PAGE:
Against Replicator Terminology

Against Replicator Terminology

Against Replicator Terminology

Hi, I'm Tim Tyler - and today I will be discussing the idea that the formulations of evolution that build on the idea of a "replicator" have some serious problems - and should probably be abandoned.

Here I will present my case against "replicator" terminology - in the context of the foundations of evolutionary biology.

I have got two main objections:

  • The first is that the term "replicator" largely duplicates the function of the term "gene" - which is its rival for being the foundation stone of evolutionary biology. The term "gene" came first, has more support from associated terminology - and so has got a better claim on the central role;

  • The second is that the term "replicator" has too strong implications of high-fidelity copying - and those implications are inappropriate.

My view is that - between them, these objections render the concept of a "replicator" still-born in the context of the foundations of evolutionary biology.

I think that biologists should continue to use the term "gene" instead - to refer to small chunks of heritable information.


Richard Dawkins appears to have been primarily responsible for introducing the term "replicator" into evolutionary biology.

He did this in his 1976 book, "The Selfish Gene".

In his 1982 book, "The Extended Phenotype" he defined the term, as follows:

I define a replicator as anything in the universe of which copies are made.

My first objection

The term "replicator" is a late-comer to the scene of evolutionary biology. Before its arrival everyone was quite happily talking about genes.

Dawkins correctly recognised that a key concept in biology was the idea of the coping of heritable information - and that this concept applied to human culture just as well as to DNA-protein systems.

He sought a term to refer to small pieces of heritable information that would apply equally well to all living systems - and came up with the term "replicator".

One good thing about this term is that it independently proclaims that it refers to a process involving copying.

However, by the time it arrived, the "gene" term had become well established. The study of genes is called "genetics". A collection of genes in an organism is called a "genome". A particular collection of genes is called a "genotype". The study of lineages is called "genealogy". Phenotype changes which are not based on genes are called "epigenetic" - and so on. Biology is saturated with gene-talk.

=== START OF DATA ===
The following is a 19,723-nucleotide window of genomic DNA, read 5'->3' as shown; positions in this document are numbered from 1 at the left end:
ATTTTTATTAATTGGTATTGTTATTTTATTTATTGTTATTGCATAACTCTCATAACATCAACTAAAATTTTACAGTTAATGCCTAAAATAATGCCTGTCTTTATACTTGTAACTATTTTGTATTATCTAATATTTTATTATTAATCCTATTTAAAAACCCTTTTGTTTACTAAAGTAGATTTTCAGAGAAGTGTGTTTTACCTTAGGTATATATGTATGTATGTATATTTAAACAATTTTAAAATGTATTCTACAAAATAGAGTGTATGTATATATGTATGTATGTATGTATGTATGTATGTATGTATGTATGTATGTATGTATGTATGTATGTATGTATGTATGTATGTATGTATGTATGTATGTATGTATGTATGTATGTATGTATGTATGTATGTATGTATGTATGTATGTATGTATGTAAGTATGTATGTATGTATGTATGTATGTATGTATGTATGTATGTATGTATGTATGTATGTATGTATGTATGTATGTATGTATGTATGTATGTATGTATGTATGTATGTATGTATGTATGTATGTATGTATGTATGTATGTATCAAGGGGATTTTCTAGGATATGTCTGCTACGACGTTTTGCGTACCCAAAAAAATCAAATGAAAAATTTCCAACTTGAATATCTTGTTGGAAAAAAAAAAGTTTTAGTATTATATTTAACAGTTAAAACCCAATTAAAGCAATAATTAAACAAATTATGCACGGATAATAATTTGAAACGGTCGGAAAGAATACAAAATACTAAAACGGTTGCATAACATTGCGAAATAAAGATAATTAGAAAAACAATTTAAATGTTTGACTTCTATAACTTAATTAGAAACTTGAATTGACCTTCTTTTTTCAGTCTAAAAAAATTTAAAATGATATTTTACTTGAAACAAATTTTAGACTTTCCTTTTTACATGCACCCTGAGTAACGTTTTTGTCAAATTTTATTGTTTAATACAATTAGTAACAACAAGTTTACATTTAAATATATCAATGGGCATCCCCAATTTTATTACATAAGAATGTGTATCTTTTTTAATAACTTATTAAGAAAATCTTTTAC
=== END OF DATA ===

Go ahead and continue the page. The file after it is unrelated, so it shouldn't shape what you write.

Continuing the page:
Basically, the term "replicator" arrived on the scene much too late.

If it had been there from the beginning, genetics might have been called "replicatics", genomes might have been called "replicatomes", genotypes might have been called "replicatypes", genealogy might have been called "replicatology" - and so on.

However, that's not what happened. So - for the sake of consistency - rather than abandon the terminology of "genetics", "genomes", "genotypes" and "geneaolgy" - I think that we should go back to calling small pieces of heritable information what they always used to be called - namely "genes".

My second objection

The term "replicator" does not normally just mean "copy" - it has strong connotations of high-fidelity copying.

If you look at the etymology of the word, it starts with the term "replica" - and a "replica" is a copy that is almost indistinguishable from the original.

David Hull acknowledges this in his definition of replicator - in "Science as a Process" - as follows:

replicator: an entity that passes on its structure largely intact in successive generations

These connotations of high-fidelity are inappropriate for an entity that acts as the foundation stone for evolutionary biology. We know - from information theory - that information can survive in relatively poor-fidelity copying systems - provided that they employ compensating redundancy and error correction mechanisms. This insight dates back to John von-Neumann's paper: "Probabilistic logics and synthesis of reliable organisms from unreliable components."